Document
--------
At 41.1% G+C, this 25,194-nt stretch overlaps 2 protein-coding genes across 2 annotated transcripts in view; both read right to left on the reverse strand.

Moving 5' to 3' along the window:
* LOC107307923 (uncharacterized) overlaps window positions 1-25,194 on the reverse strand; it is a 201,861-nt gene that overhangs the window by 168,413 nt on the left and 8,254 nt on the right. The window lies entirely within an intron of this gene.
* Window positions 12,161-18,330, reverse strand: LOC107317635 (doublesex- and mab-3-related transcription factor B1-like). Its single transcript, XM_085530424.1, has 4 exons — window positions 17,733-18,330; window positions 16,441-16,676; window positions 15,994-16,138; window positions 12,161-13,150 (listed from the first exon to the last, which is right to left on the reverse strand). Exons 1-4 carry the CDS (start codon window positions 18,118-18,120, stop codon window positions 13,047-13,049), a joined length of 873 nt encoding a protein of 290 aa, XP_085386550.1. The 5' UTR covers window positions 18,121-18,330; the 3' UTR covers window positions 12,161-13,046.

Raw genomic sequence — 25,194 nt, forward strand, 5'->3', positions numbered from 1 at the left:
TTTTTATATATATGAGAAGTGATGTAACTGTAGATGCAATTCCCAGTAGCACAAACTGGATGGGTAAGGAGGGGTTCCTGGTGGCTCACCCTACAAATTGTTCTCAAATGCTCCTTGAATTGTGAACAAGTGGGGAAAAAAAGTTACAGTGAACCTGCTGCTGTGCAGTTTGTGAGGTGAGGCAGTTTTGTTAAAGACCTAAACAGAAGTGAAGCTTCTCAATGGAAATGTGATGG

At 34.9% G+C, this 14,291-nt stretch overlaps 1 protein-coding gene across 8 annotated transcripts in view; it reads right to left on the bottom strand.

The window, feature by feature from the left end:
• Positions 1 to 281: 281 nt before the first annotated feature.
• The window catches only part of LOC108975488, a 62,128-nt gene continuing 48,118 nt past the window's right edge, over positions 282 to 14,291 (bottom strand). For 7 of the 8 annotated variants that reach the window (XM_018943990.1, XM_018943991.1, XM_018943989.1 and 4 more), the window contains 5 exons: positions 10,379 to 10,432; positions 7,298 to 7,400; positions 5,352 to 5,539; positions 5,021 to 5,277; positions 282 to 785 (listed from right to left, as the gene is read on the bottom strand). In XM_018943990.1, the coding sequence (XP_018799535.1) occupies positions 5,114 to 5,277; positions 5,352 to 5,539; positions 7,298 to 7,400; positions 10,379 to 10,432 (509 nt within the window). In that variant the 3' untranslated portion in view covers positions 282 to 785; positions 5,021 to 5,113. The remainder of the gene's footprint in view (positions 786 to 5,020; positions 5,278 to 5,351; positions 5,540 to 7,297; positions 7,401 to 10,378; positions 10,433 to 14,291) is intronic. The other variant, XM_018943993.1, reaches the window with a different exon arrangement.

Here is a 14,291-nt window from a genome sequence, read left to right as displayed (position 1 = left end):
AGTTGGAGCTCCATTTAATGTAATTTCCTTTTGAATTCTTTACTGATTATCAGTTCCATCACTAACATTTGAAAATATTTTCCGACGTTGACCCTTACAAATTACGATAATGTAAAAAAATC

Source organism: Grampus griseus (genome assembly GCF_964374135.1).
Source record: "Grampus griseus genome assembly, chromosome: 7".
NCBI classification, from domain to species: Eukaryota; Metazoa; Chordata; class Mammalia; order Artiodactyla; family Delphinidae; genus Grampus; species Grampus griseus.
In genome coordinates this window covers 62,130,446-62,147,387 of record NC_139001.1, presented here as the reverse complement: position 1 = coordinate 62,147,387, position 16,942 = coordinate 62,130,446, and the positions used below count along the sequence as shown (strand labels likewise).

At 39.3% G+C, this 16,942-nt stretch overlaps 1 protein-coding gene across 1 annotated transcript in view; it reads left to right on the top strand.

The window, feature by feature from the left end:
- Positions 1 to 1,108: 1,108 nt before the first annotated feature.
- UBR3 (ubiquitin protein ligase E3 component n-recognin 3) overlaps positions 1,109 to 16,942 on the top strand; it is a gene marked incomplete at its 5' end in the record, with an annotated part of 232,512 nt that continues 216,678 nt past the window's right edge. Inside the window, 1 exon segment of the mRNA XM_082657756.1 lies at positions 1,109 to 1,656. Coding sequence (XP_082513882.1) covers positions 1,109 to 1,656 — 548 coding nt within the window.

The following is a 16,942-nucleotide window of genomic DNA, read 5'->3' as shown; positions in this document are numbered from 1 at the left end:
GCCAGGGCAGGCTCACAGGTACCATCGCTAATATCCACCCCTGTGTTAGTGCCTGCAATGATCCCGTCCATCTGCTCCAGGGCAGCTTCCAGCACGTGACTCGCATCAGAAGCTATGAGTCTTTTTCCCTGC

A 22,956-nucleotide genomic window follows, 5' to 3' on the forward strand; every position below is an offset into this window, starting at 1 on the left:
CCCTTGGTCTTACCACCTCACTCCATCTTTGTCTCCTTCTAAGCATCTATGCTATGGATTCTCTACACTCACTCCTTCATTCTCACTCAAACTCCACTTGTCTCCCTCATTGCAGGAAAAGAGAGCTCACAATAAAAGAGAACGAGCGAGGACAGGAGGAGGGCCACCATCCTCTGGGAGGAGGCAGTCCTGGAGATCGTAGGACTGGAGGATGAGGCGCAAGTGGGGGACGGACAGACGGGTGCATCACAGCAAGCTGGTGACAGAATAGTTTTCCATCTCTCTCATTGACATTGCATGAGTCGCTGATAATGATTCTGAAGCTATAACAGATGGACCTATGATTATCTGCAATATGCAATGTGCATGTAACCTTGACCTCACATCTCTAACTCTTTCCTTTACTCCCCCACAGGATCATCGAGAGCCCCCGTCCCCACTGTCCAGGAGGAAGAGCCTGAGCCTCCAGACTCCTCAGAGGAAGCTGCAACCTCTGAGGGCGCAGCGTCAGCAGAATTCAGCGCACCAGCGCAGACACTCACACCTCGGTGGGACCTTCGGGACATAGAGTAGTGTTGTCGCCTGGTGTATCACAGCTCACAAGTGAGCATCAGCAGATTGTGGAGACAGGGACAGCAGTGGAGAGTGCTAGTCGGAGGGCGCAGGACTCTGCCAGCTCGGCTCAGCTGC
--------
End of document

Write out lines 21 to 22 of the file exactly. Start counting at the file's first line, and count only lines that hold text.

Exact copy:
The following is a 16,942-nucleotide window of genomic DNA, read 5'->3' as shown; positions in this document are numbered from 1 at the left end:
GCCAGGGCAGGCTCACAGGTACCATCGCTAATATCCACCCCTGTGTTAGTGCCTGCAATGATCCCGTCCATCTGCTCCAGGGCAGCTTCCAGCACGTGACTCGCATCAGAAGCTATGAGTCTTTTTCCCTGC